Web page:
Financial institutions and banks face opportunities, as well as challenges in providing financial services to the agricultural sector. The agriculture sector particularly lacks financing in Pakistan, specifically after the crises of sugarcane and cotton in last fiscal year, further the position of wheat crop selling was not as per the expectations of farmers.
Ultimately, they are going to face the challenge of access to financial services in coming fiscal year, while they have a limited ability to access appropriate financial services for their farming needs and house hold expenses. In this scenario; it’s difficult for financial institutions and banks to expand financial services to farmers SMEs by innovative financing, risk mitigation and distribution models, as the previous models are not as successful as they can provide financial access to small land holders as well with digitizing its distributions channels to provide low cost financial services to its customers.
Innovation could be defined as new models that are not widely used yet, adaptation of existing models in Pakistan’s context and downscaling models for small land holders. Overall, these innovative models could mobilize additional resources for agriculture through the financial institutions and banks that finance agricultural SMEs and farmers. These models also show the need to forge partnerships between various private sector actors along agricultural supply chains, as well as between private and public sector institutions.
Agricultural investment particularly to small and medium enterprises (SMEs) is also known by the business and financial sectors as a profitable growth business. Agricultural enterprise finance offers banks and financial institutions a major growth opportunity for the following reasons. G-20 report reveals that global food demand is likely to grow 50 percent by 2030, led by emerging middle classes in urbanizing populations. Rapid sector expansion through strong buyers with profitable value chains will drive product procurement from SMEs. Secondly, financing allows farmers to invest in new technologies and access better inputs, thus increasing yields significantly and contributing to food security and better incomes. Thus, access to finance will help farmers move from the subsistence/semi-commercial level to become commercial farmers. Third, agricultural lending provides the opportunity to diversify larger portfolios. Lastly, innovative financing, risk mitigation, and distribution models hold some promise that the risks and costs of agricultural SME lending can be managed.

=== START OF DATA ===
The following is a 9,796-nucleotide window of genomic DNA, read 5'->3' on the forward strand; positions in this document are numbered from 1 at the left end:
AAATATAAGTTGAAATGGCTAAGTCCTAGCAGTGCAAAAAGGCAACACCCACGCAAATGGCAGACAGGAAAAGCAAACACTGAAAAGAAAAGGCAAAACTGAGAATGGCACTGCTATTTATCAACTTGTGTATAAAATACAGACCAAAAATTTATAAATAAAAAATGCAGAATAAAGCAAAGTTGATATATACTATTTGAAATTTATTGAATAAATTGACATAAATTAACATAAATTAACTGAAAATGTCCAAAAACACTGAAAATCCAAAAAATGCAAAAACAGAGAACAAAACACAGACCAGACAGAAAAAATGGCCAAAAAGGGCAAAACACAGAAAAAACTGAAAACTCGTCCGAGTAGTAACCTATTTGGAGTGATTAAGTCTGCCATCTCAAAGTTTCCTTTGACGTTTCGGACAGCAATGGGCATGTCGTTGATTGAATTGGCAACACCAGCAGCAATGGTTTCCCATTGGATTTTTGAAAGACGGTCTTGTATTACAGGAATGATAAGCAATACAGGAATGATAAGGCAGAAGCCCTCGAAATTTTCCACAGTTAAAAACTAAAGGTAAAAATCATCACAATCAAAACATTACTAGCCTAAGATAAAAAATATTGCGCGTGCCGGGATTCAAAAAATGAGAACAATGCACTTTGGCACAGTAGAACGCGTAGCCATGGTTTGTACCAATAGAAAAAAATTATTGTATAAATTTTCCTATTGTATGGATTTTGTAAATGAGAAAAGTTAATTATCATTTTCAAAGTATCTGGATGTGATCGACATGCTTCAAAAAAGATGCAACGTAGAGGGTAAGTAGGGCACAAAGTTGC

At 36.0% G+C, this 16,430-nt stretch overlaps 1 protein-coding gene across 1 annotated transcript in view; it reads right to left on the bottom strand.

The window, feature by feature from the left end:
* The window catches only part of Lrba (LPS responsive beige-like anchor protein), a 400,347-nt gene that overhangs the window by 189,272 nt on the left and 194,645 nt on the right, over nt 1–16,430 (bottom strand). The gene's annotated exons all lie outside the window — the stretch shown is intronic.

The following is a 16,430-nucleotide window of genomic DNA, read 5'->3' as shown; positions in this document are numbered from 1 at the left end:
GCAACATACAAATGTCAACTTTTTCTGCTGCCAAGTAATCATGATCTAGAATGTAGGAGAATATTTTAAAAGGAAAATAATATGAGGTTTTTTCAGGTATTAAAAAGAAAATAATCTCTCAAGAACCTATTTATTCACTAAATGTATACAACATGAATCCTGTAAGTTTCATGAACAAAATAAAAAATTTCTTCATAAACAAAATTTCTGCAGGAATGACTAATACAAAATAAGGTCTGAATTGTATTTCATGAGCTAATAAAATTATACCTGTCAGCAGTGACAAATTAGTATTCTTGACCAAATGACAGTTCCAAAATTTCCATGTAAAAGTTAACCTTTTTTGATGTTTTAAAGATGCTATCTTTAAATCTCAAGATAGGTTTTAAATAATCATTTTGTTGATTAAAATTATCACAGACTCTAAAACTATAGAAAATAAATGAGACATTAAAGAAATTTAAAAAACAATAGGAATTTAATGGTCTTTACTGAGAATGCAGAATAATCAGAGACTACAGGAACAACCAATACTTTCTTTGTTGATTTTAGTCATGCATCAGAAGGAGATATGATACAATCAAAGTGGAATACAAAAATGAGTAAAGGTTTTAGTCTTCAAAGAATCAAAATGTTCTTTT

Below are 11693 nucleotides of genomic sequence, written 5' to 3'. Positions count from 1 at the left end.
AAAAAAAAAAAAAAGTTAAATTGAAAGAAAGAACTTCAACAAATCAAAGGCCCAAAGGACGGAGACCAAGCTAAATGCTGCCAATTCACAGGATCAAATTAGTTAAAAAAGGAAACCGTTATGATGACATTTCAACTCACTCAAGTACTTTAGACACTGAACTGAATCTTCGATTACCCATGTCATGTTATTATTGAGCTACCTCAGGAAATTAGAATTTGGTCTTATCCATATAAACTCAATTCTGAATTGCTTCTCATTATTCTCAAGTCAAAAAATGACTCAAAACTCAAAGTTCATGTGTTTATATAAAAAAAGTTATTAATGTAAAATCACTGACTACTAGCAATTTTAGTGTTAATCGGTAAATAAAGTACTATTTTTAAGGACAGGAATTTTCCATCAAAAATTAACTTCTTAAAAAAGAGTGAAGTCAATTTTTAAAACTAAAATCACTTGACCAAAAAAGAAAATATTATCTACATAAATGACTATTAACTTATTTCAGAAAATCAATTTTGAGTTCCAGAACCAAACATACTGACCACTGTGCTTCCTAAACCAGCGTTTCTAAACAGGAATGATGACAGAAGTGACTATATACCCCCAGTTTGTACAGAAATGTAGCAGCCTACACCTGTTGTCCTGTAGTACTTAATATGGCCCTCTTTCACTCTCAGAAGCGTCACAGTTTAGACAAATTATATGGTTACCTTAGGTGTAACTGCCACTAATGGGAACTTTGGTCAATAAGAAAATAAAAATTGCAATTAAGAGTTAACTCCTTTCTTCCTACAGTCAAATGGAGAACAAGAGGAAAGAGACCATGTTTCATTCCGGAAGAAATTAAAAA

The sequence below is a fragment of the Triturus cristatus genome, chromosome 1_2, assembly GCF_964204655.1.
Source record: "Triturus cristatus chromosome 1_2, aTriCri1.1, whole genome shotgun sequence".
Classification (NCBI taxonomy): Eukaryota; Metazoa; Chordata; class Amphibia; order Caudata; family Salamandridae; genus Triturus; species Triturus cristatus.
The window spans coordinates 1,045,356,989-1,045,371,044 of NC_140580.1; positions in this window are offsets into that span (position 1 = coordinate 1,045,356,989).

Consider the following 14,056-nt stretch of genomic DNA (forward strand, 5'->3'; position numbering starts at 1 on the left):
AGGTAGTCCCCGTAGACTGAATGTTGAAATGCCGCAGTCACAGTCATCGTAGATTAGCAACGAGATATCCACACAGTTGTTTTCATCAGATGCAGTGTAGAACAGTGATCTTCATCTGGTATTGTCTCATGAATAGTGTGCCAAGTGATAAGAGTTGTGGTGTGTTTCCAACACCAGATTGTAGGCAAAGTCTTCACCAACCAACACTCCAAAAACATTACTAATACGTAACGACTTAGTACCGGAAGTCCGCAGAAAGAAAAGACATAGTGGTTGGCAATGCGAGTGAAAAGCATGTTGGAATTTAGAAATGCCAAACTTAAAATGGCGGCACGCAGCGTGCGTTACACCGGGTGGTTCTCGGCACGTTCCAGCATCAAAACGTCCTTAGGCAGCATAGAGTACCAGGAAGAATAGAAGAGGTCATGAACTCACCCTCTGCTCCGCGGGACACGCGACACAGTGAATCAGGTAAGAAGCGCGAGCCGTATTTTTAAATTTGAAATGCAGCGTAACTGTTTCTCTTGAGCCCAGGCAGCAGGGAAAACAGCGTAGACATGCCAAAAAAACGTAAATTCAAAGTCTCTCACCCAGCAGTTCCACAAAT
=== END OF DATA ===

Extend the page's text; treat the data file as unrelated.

The innovative financing models are divided according to their repayment source or collateral into three categories: farmer, movable collateral, and buyer. First model is in which financial institutions targeting the farmer or groups of farmers, collateral generally involves cash flow analysis by banks in order to underwrite anticipated earnings, overall savings, and/or group guarantees. Second financing model using by financial institutions is movable assets as collateral often include leased equipment or harvested commodities in warehouses. The third financing model that rely on buyers as the repayment source are based upon an overall value chain analysis in which strong business relationships persist between farmers and buyers, and formal or informal contracts provide security to lenders.
Similarly, innovative distributions model including mobile banking, branchless banking, and mobile payment and recovery systems help support the innovative financing models. As banks provide low-cost financial services to the rural agricultural sector, they connect with their clientele through a transaction history, learn about their needs, and develop relationships all of which are essential to build and maintain a profitable loan portfolio. This model may also reduce banks’ transaction costs through efficient loan disbursement and repayment systems, also provide access to customers that previously was out of reach.
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